Eagles claim win over Aggies

Dec. 01, 2012 @ 08:37 PM

N.C. Central made four free throws with less than 23 seconds to play in Saturday’s game against rival N.C. A&T to wrap up a 66-62 win.
“Typical Central-A&T,” NCCU coach LeVelle Moton said. “We knew it was going to be a barn burner, a dogfight.”
With neither team able to significantly distance itself from the other, the game ultimately came down to which squad could best reprise the role as the heavy.
The Eagles were the tough guys, first-year A&T coach Cy Alexander said.
“Their bigs outplayed our bigs, just from a physical toughness standpoint,” Alexander said. “And that’s what bothers me — they were tougher than us physically and mentally.”
NCCU figured out that nobody but A&T’s Adrian Powell was hitting anything from outside, so the Eagles went to a zone defense that the Aggies couldn’t overcome, leading to a bunch of long faces in the locker room, Alexander said.
“It’s like a morgue in there right now,” Alexander said. “It’s sad, it’s tough because we felt like we had the game, and we didn’t make the plays.
“Down the stretch, (NCCU) didn’t miss a free throw.”
But Powell misfired on three freebies when NCCU was up by four with less than three minutes left in the game.
“That kind of hurt us,” Powell said. “Those were crucial free throws I missed.”
“When you’re still learning how to win, you’ve got to be able to do all of those little things,” Alexander said.
Moton has expressed concern this season that NCCU’s new additions weren’t up to speed, but he changed his tone after the win over A&T.
“My newcomers kind of grew up before my eyes,” Moton said. “Can’t say enough about Stanton Kidd.”
Kidd had 24 points and nine rebounds.
Powell didn’t give much credence to the notion that all of the Eagles who played were tougher than the Aggies, but he did single out Kidd for coming up with crucial rebounds and baskets.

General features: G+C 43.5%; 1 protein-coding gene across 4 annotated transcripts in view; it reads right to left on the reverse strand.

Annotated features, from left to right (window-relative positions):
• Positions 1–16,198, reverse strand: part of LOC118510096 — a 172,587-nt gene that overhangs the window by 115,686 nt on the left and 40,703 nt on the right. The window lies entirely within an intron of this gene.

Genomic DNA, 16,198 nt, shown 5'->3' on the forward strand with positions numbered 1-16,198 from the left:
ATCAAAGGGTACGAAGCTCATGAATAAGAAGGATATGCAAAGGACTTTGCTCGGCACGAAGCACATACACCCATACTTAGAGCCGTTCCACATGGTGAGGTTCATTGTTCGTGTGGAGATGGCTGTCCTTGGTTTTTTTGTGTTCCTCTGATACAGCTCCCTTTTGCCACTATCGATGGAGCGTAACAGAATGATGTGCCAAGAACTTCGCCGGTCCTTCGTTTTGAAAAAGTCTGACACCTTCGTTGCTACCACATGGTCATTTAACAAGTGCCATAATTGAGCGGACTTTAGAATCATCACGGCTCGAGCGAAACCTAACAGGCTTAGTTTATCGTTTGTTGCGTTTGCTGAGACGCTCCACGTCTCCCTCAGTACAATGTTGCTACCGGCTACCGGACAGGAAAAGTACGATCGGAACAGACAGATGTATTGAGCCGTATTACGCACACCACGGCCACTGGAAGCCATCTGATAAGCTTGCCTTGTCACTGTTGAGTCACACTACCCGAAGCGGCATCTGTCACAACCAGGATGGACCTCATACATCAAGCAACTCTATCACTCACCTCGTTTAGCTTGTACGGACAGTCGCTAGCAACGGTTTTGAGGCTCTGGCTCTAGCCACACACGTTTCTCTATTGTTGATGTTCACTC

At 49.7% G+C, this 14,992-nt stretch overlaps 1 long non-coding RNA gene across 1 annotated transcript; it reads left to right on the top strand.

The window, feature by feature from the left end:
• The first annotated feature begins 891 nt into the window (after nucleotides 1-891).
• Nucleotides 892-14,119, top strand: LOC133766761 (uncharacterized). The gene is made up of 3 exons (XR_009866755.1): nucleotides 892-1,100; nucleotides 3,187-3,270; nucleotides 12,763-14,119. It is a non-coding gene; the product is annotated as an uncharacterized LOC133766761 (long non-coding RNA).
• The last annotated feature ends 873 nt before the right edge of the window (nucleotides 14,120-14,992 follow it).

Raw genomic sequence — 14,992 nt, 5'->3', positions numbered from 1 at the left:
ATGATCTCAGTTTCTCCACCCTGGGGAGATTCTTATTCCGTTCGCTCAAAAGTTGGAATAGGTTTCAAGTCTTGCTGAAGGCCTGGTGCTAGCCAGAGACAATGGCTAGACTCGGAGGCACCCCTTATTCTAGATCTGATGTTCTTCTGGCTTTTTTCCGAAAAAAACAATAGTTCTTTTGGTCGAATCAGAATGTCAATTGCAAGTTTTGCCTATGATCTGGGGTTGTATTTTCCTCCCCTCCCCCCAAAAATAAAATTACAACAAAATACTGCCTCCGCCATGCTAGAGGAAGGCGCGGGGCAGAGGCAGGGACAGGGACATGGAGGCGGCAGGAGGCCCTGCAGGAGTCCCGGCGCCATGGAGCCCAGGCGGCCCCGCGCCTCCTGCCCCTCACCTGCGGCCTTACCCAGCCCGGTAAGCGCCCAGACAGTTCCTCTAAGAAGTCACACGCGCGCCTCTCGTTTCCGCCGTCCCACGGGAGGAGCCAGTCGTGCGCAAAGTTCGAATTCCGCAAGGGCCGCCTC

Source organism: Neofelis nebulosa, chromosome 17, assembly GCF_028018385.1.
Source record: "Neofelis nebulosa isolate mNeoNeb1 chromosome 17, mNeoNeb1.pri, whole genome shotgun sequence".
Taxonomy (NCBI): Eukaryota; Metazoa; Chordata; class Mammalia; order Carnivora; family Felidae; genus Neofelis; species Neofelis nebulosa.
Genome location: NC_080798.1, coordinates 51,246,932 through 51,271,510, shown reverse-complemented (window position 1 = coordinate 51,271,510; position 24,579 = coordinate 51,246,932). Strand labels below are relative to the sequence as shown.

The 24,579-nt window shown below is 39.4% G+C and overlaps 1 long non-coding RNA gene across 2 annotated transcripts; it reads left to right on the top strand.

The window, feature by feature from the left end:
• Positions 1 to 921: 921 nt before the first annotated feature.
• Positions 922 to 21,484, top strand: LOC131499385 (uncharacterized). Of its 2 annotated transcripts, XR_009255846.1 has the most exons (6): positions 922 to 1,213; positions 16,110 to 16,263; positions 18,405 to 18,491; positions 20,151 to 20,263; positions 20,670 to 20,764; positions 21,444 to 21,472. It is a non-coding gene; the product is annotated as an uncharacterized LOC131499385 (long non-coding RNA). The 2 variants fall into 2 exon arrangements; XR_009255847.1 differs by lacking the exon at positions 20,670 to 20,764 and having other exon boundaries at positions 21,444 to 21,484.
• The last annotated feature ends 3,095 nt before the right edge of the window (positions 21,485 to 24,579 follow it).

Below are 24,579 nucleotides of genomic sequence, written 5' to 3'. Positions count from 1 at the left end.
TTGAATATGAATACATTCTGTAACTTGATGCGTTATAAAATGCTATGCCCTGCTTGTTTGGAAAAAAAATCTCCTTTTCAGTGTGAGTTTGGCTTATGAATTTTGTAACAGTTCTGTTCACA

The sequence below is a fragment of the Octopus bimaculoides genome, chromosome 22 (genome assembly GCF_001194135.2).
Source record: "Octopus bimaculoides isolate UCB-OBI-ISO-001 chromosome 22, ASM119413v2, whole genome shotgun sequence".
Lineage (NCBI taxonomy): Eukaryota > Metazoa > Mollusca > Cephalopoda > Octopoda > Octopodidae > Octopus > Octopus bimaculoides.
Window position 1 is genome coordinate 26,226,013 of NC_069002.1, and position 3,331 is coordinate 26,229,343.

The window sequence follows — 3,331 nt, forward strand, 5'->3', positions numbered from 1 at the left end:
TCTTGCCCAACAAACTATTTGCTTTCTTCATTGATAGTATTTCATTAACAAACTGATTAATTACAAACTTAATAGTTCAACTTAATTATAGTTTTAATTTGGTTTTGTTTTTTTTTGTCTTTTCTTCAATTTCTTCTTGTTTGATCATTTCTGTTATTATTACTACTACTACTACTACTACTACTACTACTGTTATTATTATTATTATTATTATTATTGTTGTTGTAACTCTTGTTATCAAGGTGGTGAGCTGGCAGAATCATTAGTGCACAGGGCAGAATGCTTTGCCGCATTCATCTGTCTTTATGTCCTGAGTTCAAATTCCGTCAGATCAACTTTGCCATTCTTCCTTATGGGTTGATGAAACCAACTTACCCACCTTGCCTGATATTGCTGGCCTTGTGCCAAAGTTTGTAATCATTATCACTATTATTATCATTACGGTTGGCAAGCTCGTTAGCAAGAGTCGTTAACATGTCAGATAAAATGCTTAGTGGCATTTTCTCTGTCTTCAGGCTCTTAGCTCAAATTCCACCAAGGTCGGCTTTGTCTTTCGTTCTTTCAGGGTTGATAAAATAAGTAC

“No. 11, I feel like he’s the one that won the game for them,” Powell said. “He’s was their hustle guy tonight.”
Kidd (6-7, 215), a transfer from South Plains, a community college in Texas, said he didn’t feel particularly pressured while playing in his first Aggie-Eagle game. Frenzied gyms were the norm back home in Baltimore, he said.
A&T’s Lawrence Smith was whistled for a flagrant foul that sent Kidd to the foul line with 22.6 seconds left in the game.
Kidd knocked down the first free throw and laughed at the crowd before burying the next one.
The Eagles also maintained possession on the flagrant foul, and NCCU guard Ray Willis was fouled before knocking down two of his 17 points.
Kidd made all 13 of his free throws against A&T, and Willis hit his five attempts.
“I thought the free-throw line was critical,” Moton said. “I thought that was the determining factor, because we got our opportunities and we really converted and that’s what you’ve got to do on the road to come out of a place like this with a win.”
While NCCU held A&T to 34.5 percent shooting from the field, Powell, who scored 29 points, got too many open looks, Moton said.
“Powell caught fire,” Moton said.
NCCU committed 18 turnovers, too many of them unforced, Moton said.
“We’ve got stop trying to (be) spectacular,” Moton said. “These kids watch too much SportsCenter. I just need to probably strip their cable in their dorm rooms.”

NCCU 66, N.C. A&T 62
Copeland Jr|31|3-4|3-5|3-10|0|4|9
Percentages: FG .417, FT .840. 3-Point Goals: 5-14, .357 (Ingram 4-5, Kidd 1-2, Anyaorah 0-1, Ferguson 0-3, Chapman 0-3). Team Rebounds: 3. Blocked Shots: 7 (Willis 3, Copeland, Jr. 2, Jawara, Kidd). Turnovers: 18 (Kidd 5, Chapman 4, Ferguson 3, Ingram 3, Copeland, Jr. 2, Jawara). Steals: 4 (Copeland, Jr., Jawara, Chapman, Ingram).
Percentages: FG .345, FT .722. 3-Point Goals: 9-26, .346 (Powell 6-10, Louisme 2-8, Witter 1-4, Underwood 0-1, Buck 0-1, Middleton 0-2). Team Rebounds: 6. Blocked Shots: 5 (Witter 4, Upchurch). Turnovers: 11 (Underwood 4, Middleton 2, Powell, Witter, Louisme, Beckford, Buck). Steals: 10 (Powell 3, Underwood 2, Louisme 2, Beckford, Middleton, Witter).
N.C. Central|25|41—66
N.C. A&T|25|37—62

A—5,032. Officials—Harold Harris, Anthony Franklin, A.J. Desai.